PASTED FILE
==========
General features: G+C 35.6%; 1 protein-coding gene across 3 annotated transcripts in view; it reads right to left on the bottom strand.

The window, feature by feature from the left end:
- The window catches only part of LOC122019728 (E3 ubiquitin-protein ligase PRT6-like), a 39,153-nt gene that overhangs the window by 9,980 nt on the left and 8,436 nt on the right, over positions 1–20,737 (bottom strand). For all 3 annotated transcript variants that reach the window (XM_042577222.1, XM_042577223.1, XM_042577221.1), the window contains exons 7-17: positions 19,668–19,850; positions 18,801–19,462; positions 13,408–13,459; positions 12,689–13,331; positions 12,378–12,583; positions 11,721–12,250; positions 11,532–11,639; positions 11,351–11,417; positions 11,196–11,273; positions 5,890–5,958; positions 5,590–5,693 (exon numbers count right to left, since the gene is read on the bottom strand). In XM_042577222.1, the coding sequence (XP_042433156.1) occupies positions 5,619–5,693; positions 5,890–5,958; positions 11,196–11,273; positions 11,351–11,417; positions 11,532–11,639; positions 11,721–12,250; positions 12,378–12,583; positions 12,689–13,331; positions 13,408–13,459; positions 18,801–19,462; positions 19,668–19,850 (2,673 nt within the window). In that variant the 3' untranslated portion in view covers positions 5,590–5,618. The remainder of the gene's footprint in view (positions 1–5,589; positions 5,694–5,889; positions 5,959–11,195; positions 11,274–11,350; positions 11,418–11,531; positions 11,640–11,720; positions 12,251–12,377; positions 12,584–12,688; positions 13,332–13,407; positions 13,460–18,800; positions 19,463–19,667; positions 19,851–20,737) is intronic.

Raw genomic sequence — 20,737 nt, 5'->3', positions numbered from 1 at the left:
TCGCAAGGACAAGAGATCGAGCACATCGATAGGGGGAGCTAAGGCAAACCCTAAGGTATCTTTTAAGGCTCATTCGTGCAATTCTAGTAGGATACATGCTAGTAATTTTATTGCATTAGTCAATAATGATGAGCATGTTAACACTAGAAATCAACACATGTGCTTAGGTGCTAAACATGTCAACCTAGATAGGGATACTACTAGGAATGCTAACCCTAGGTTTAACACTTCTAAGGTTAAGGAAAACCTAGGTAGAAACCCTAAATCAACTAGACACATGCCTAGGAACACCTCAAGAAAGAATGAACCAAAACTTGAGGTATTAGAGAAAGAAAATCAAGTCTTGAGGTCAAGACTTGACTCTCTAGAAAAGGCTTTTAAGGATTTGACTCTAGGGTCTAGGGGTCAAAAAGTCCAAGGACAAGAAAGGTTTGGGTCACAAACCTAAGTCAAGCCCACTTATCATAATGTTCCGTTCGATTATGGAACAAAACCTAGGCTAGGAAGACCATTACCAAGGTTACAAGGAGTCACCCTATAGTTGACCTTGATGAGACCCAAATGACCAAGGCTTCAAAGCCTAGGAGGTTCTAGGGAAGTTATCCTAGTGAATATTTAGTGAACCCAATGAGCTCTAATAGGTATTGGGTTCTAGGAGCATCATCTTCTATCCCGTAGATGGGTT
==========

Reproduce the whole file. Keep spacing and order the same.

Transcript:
General features: G+C 35.6%; 1 protein-coding gene across 3 annotated transcripts in view; it reads right to left on the bottom strand.

The window, feature by feature from the left end:
- The window catches only part of LOC122019728 (E3 ubiquitin-protein ligase PRT6-like), a 39,153-nt gene that overhangs the window by 9,980 nt on the left and 8,436 nt on the right, over positions 1–20,737 (bottom strand). For all 3 annotated transcript variants that reach the window (XM_042577222.1, XM_042577223.1, XM_042577221.1), the window contains exons 7-17: positions 19,668–19,850; positions 18,801–19,462; positions 13,408–13,459; positions 12,689–13,331; positions 12,378–12,583; positions 11,721–12,250; positions 11,532–11,639; positions 11,351–11,417; positions 11,196–11,273; positions 5,890–5,958; positions 5,590–5,693 (exon numbers count right to left, since the gene is read on the bottom strand). In XM_042577222.1, the coding sequence (XP_042433156.1) occupies positions 5,619–5,693; positions 5,890–5,958; positions 11,196–11,273; positions 11,351–11,417; positions 11,532–11,639; positions 11,721–12,250; positions 12,378–12,583; positions 12,689–13,331; positions 13,408–13,459; positions 18,801–19,462; positions 19,668–19,850 (2,673 nt within the window). In that variant the 3' untranslated portion in view covers positions 5,590–5,618. The remainder of the gene's footprint in view (positions 1–5,589; positions 5,694–5,889; positions 5,959–11,195; positions 11,274–11,350; positions 11,418–11,531; positions 11,640–11,720; positions 12,251–12,377; positions 12,584–12,688; positions 13,332–13,407; positions 13,460–18,800; positions 19,463–19,667; positions 19,851–20,737) is intronic.

Raw genomic sequence — 20,737 nt, 5'->3', positions numbered from 1 at the left:
TCGCAAGGACAAGAGATCGAGCACATCGATAGGGGGAGCTAAGGCAAACCCTAAGGTATCTTTTAAGGCTCATTCGTGCAATTCTAGTAGGATACATGCTAGTAATTTTATTGCATTAGTCAATAATGATGAGCATGTTAACACTAGAAATCAACACATGTGCTTAGGTGCTAAACATGTCAACCTAGATAGGGATACTACTAGGAATGCTAACCCTAGGTTTAACACTTCTAAGGTTAAGGAAAACCTAGGTAGAAACCCTAAATCAACTAGACACATGCCTAGGAACACCTCAAGAAAGAATGAACCAAAACTTGAGGTATTAGAGAAAGAAAATCAAGTCTTGAGGTCAAGACTTGACTCTCTAGAAAAGGCTTTTAAGGATTTGACTCTAGGGTCTAGGGGTCAAAAAGTCCAAGGACAAGAAAGGTTTGGGTCACAAACCTAAGTCAAGCCCACTTATCATAATGTTCCGTTCGATTATGGAACAAAACCTAGGCTAGGAAGACCATTACCAAGGTTACAAGGAGTCACCCTATAGTTGACCTTGATGAGACCCAAATGACCAAGGCTTCAAAGCCTAGGAGGTTCTAGGGAAGTTATCCTAGTGAATATTTAGTGAACCCAATGAGCTCTAATAGGTATTGGGTTCTAGGAGCATCATCTTCTATCCCGTAGATGGGTT